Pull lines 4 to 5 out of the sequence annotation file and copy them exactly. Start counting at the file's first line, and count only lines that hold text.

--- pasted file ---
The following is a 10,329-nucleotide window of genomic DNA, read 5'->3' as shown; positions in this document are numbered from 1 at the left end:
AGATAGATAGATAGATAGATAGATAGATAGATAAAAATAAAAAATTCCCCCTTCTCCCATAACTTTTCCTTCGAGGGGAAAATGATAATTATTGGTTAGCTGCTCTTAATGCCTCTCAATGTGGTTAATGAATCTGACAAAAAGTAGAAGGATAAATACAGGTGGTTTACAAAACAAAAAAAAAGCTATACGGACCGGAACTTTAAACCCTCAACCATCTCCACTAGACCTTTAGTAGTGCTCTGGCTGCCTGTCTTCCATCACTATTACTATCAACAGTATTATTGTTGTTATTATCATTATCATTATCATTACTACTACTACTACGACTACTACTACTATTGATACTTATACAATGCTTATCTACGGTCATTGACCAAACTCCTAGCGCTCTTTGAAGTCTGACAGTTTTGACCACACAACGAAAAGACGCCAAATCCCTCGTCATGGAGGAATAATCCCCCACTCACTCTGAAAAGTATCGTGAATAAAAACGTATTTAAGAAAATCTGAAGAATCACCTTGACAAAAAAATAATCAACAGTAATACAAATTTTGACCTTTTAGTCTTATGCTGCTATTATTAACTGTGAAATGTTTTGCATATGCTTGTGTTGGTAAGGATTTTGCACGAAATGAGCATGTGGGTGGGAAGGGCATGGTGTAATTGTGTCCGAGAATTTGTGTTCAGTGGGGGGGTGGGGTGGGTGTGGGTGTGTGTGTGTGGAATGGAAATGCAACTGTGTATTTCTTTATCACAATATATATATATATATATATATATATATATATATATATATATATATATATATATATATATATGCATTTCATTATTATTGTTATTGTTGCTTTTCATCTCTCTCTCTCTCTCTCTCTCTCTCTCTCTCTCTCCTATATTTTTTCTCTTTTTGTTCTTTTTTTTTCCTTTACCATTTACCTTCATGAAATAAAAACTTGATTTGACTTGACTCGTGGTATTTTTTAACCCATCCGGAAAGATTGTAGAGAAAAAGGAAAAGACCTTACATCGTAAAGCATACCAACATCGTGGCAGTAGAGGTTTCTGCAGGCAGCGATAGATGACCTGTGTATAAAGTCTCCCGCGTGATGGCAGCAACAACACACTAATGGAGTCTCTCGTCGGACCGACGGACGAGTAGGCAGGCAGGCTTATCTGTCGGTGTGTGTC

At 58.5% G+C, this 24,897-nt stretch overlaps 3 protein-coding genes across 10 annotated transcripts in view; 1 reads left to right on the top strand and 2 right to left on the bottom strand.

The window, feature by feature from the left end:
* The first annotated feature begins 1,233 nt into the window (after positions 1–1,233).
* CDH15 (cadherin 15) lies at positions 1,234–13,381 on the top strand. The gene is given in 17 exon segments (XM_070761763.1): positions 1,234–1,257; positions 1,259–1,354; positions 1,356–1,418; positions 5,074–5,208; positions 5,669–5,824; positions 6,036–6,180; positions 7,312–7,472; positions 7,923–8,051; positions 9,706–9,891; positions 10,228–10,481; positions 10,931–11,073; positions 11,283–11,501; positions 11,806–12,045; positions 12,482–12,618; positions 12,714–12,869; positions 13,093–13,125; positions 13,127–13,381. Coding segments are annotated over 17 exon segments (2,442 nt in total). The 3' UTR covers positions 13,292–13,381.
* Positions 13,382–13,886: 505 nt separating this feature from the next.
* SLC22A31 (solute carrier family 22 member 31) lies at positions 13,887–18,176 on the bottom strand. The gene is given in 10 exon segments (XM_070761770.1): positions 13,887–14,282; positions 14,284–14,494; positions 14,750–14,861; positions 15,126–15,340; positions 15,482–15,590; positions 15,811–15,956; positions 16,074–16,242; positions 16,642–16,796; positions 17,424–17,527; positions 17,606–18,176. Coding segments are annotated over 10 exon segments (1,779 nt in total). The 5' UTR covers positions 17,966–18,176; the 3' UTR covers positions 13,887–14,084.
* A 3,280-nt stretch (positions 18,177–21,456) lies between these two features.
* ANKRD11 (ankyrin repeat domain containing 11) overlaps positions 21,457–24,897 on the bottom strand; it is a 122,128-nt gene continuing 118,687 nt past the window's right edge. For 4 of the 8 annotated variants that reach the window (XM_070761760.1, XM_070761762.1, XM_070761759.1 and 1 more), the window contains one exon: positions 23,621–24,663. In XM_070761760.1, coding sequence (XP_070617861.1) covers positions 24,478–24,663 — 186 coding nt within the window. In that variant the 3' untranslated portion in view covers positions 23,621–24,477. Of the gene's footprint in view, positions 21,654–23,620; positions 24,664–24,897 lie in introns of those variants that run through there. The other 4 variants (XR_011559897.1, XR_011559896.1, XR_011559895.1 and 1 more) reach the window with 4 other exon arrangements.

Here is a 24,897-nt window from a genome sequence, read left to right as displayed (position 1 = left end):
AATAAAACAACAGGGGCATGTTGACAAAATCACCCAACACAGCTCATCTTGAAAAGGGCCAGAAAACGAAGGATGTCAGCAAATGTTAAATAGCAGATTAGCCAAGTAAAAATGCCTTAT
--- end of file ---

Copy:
The window, feature by feature from the left end:
* The first annotated feature begins 1,233 nt into the window (after positions 1–1,233).